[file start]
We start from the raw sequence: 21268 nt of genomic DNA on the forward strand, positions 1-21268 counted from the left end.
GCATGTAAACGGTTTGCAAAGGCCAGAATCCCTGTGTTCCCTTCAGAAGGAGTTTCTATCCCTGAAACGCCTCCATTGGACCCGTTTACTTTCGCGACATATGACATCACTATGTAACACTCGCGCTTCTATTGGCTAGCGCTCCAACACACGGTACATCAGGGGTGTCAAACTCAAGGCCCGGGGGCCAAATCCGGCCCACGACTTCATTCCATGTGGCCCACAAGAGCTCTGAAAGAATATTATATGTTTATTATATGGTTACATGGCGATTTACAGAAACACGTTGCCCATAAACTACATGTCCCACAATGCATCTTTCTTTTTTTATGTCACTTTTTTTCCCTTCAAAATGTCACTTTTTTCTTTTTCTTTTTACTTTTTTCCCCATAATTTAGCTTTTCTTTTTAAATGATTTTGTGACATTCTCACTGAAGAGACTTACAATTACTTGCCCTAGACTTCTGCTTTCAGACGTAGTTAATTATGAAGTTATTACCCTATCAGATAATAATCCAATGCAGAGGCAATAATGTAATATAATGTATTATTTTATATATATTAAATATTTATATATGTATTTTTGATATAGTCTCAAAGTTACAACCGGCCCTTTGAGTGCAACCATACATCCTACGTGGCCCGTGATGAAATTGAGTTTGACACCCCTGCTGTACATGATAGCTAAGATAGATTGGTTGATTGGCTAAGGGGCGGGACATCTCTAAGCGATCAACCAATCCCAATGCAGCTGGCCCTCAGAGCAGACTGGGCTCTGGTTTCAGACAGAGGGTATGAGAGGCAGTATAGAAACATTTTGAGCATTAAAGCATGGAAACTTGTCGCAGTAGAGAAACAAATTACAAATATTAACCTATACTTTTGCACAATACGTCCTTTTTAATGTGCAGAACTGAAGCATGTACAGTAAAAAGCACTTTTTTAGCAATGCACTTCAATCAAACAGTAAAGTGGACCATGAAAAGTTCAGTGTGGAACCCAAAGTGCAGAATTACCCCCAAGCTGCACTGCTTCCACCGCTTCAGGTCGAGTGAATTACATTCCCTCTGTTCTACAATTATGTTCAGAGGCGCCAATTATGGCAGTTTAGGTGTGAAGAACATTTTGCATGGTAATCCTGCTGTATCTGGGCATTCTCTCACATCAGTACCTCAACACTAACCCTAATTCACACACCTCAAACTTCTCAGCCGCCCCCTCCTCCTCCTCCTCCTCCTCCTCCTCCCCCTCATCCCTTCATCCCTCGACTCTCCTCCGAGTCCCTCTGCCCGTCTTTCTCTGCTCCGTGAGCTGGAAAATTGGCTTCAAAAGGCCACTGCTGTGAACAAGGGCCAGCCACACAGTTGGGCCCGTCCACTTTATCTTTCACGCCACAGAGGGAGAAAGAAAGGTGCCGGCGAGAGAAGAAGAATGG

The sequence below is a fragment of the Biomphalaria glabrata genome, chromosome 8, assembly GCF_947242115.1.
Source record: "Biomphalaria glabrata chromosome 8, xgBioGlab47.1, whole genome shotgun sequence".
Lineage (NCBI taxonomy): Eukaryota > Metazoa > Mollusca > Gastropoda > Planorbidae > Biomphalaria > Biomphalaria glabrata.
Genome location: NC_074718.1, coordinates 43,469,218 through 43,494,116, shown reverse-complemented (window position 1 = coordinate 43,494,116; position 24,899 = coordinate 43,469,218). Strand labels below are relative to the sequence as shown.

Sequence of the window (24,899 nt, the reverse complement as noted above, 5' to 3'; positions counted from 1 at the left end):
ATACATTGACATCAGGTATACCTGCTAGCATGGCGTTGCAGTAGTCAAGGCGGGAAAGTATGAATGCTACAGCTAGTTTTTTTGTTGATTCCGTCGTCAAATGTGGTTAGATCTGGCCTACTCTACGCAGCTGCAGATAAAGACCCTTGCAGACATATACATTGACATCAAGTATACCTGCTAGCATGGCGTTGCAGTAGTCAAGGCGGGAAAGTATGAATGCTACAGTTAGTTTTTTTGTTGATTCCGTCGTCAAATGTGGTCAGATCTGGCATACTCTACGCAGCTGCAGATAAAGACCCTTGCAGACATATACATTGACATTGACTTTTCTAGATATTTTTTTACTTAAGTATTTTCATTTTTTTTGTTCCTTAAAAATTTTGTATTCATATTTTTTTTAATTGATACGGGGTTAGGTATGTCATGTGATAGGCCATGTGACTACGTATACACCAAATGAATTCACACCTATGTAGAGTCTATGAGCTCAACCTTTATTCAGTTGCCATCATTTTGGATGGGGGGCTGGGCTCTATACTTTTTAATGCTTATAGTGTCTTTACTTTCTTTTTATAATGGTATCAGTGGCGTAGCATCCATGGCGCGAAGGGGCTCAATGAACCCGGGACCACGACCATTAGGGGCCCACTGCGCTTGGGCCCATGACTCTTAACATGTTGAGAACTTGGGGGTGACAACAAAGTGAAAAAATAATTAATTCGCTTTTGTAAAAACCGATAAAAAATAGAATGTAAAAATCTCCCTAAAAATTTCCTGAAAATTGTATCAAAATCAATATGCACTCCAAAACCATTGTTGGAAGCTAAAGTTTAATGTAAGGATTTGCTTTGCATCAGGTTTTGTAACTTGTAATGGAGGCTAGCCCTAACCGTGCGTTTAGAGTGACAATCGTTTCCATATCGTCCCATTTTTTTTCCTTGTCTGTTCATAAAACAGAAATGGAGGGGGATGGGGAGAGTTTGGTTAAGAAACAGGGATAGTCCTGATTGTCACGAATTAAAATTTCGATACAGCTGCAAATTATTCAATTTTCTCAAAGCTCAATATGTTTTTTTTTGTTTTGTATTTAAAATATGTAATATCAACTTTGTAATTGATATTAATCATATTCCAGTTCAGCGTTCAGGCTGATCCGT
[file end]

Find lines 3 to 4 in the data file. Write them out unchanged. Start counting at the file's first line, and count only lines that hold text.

The sequence below is a fragment of the Biomphalaria glabrata genome, chromosome 8, assembly GCF_947242115.1.
Source record: "Biomphalaria glabrata chromosome 8, xgBioGlab47.1, whole genome shotgun sequence".